In a new interview with Greg Prato of Consequence, former JUDAS PRIEST guitarist K.K. Downing touched upon his autobiography, "Heavy Duty: Days And Nights In Judas Priest", which was released in September 2018 via Hachette Audio as a digital download, and in print and ebook from Da Capo Press. The book was co-written by the Scottish author and journalist Mark Eglinton, whose previous collaborations include "Official Truth, 101 Proof" with Rex Brown of PANTERA and "Confessions Of A Heretic" with BEHEMOTH's Adam "Nergal" Darski.
Asked what he thinks of the book five years after its release and whether he would ever consider writing a follow-up, Downing said: "Yeah, I think I would consider a follow-up maybe, potentially. Because lots of things went unsaid. I suppose at the time I considered that there would still be an opportunity for me to step back into the band. Which I thought when Glenn [Tipton] retired that that would obviously be that opportunity. But I never got the phone call. Glenn gave his guitar straight away to Andy [Sneap], without any consideration for me. But that is all writing on the wall now, I guess. Obviously, I asked the guys to consider having me stepping back in the role before I started this project," he added, referring to his new band KK'S PRIEST. "They knew I was going to do something if that didn't happen. But they said no. And the door's permanently closed. So, here I am."
Downing left PRIEST in 2011 amid claims of band conflict, shoddy management and declining quality of performance. He was replaced by Richie Faulkner, nearly three decades his junior.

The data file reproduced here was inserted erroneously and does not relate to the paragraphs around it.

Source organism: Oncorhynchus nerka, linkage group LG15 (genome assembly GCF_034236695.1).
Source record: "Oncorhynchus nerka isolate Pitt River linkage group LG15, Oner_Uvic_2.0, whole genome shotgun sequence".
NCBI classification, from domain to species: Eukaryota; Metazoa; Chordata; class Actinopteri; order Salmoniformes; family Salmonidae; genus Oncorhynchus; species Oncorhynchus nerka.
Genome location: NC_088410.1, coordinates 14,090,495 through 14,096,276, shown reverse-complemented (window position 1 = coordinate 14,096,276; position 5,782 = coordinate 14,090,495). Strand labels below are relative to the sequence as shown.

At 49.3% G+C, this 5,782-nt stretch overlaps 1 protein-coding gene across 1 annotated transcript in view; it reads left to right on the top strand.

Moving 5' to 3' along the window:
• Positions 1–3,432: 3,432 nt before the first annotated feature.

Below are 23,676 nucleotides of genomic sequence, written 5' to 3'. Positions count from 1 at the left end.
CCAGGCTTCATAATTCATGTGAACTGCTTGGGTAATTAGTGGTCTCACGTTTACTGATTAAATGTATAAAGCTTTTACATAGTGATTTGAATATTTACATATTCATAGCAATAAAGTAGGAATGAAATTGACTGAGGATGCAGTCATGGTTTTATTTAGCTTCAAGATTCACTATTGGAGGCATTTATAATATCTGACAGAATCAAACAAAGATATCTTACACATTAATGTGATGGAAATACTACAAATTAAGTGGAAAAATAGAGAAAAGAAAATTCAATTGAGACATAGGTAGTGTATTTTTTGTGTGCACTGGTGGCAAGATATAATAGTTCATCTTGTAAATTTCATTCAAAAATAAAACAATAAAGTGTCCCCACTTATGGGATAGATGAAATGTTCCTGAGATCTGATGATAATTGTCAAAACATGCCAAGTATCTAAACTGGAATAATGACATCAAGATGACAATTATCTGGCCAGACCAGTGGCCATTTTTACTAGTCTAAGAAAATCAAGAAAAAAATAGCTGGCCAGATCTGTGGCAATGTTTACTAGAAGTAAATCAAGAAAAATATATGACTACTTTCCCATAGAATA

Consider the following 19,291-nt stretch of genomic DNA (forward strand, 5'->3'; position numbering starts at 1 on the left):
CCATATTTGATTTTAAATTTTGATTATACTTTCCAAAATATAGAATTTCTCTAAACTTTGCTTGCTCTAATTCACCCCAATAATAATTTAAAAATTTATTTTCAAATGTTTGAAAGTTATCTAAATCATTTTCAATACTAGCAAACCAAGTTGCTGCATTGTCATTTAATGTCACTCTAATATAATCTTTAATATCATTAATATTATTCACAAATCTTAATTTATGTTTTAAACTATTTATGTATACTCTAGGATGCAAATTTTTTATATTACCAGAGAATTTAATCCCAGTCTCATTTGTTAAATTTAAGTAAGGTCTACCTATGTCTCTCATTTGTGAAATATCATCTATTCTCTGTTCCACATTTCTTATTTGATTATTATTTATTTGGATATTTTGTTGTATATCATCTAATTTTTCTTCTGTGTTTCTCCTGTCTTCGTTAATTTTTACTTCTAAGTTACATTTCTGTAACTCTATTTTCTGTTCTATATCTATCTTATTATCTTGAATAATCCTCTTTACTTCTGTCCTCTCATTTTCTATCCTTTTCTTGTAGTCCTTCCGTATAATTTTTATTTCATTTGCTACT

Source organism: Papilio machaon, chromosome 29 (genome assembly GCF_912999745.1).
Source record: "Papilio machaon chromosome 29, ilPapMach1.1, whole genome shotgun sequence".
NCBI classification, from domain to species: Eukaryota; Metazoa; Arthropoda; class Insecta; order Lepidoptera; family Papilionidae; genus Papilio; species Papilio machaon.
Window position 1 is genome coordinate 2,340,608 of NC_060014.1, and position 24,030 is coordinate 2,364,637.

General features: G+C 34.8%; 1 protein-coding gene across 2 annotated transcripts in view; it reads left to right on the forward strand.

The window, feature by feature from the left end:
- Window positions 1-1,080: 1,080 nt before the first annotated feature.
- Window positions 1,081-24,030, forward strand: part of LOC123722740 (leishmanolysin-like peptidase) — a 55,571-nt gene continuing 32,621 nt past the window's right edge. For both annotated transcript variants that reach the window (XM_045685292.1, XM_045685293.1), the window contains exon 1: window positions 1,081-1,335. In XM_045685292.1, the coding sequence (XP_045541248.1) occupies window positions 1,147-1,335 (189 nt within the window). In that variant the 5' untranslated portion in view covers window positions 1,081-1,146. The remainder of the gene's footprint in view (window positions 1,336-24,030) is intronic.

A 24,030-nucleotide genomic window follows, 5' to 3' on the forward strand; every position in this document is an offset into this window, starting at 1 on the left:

In 2019, Downing said that he reached out to JUDAS PRIEST about taking part in the band's 50th-anniversary tour but that their response was that they were not interested in including him in the celebrations.
In 2018, Downing revealed that he sent two resignation letters to his bandmates when he decided to quit JUDAS PRIEST. The first was described as "a graceful exit note, implying a smooth retirement from music," while the second was "angrier, laying out all of his frustrations with specific parties."
Downing later said that he believed the second letter was "a key reason" he wasn't invited to rejoin PRIEST after Tipton's decision to retire from touring.
During a 2021 appearance on "The High Way With Kyle Shutt", the podcast hosted by THE SWORD guitarist Kyle Shutt, Downing said about the process of writing "Heavy Duty: Days And Nights In Judas Priest": "It was something different, really. It was definitely interesting. It was quite time consuming. But I'm glad I did it because I just wanted fans to get to know me a little bit better, really. Because fans knew of me, but [they didn't] necessarily have an insight to me and my life and my personality."
Five years ago, Downing told VintageRock.com that writing his autobiography provided him with a sense of closure concerning his time in JUDAS PRIEST. "I guess it's the same with any long-term relationship — whether it's a husband or wife, or father or son or whatever — you spend enough time together, and idiosyncrasies show up. I guess there was no particular right or wrong — some people have more tolerance than others, and it takes a bloody miracle really to stay together for 40 years," he said. "Someone has to give. And it has to be give-and-take. But inevitably, it becomes a bit of an imbalance, and I like to think that democracy is always the best policy. And there wasn't enough of it there, I don't think. But it kind of happened — Rob [Halford, vocals] and Glenn went off and did their lengthy solo careers, and that became a bit disruptive. I didn't even mention that in the book. But Rob actually released two albums and did his own tour in the exact year before I left. And then when they said, 'K.K., we want you to start writing for a five-track EP,' I went, 'Fucking no way in hell! Rob has just released two albums in the last year, and we are only releasing an EP? Something is not right.' Enough was enough, really, and I bailed out there. And, like I said in the book, I tried to put it as diplomatically as I could. But, in a nutshell, enough was enough, really. And that was it."
Photo credit: Mind Art Visual